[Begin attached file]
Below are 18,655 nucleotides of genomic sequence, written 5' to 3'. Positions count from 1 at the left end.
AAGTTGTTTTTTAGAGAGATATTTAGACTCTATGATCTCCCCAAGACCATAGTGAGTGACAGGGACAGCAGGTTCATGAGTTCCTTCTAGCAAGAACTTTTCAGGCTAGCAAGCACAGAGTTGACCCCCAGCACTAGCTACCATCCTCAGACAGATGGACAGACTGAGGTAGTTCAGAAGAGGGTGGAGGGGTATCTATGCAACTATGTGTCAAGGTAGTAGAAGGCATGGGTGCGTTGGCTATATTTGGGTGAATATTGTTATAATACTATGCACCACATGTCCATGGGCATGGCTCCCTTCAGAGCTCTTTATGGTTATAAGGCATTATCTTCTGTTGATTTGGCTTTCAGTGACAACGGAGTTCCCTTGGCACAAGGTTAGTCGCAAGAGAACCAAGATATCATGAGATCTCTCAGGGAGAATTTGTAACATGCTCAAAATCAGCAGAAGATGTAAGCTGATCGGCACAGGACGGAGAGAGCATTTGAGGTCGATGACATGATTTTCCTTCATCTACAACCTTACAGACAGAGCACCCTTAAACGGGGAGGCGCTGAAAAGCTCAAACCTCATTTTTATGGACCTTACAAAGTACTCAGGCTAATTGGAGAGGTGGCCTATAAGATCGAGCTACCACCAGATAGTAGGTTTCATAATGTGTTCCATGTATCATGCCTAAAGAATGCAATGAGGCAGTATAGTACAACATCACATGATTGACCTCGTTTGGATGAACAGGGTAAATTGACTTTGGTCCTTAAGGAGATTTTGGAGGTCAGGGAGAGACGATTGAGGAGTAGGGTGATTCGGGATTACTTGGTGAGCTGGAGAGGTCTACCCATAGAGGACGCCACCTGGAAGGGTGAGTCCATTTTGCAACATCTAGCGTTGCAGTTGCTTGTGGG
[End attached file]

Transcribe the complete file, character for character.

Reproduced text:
Below are 18,655 nucleotides of genomic sequence, written 5' to 3'. Positions count from 1 at the left end.
AAGTTGTTTTTTAGAGAGATATTTAGACTCTATGATCTCCCCAAGACCATAGTGAGTGACAGGGACAGCAGGTTCATGAGTTCCTTCTAGCAAGAACTTTTCAGGCTAGCAAGCACAGAGTTGACCCCCAGCACTAGCTACCATCCTCAGACAGATGGACAGACTGAGGTAGTTCAGAAGAGGGTGGAGGGGTATCTATGCAACTATGTGTCAAGGTAGTAGAAGGCATGGGTGCGTTGGCTATATTTGGGTGAATATTGTTATAATACTATGCACCACATGTCCATGGGCATGGCTCCCTTCAGAGCTCTTTATGGTTATAAGGCATTATCTTCTGTTGATTTGGCTTTCAGTGACAACGGAGTTCCCTTGGCACAAGGTTAGTCGCAAGAGAACCAAGATATCATGAGATCTCTCAGGGAGAATTTGTAACATGCTCAAAATCAGCAGAAGATGTAAGCTGATCGGCACAGGACGGAGAGAGCATTTGAGGTCGATGACATGATTTTCCTTCATCTACAACCTTACAGACAGAGCACCCTTAAACGGGGAGGCGCTGAAAAGCTCAAACCTCATTTTTATGGACCTTACAAAGTACTCAGGCTAATTGGAGAGGTGGCCTATAAGATCGAGCTACCACCAGATAGTAGGTTTCATAATGTGTTCCATGTATCATGCCTAAAGAATGCAATGAGGCAGTATAGTACAACATCACATGATTGACCTCGTTTGGATGAACAGGGTAAATTGACTTTGGTCCTTAAGGAGATTTTGGAGGTCAGGGAGAGACGATTGAGGAGTAGGGTGATTCGGGATTACTTGGTGAGCTGGAGAGGTCTACCCATAGAGGACGCCACCTGGAAGGGTGAGTCCATTTTGCAACATCTAGCGTTGCAGTTGCTTGTGGG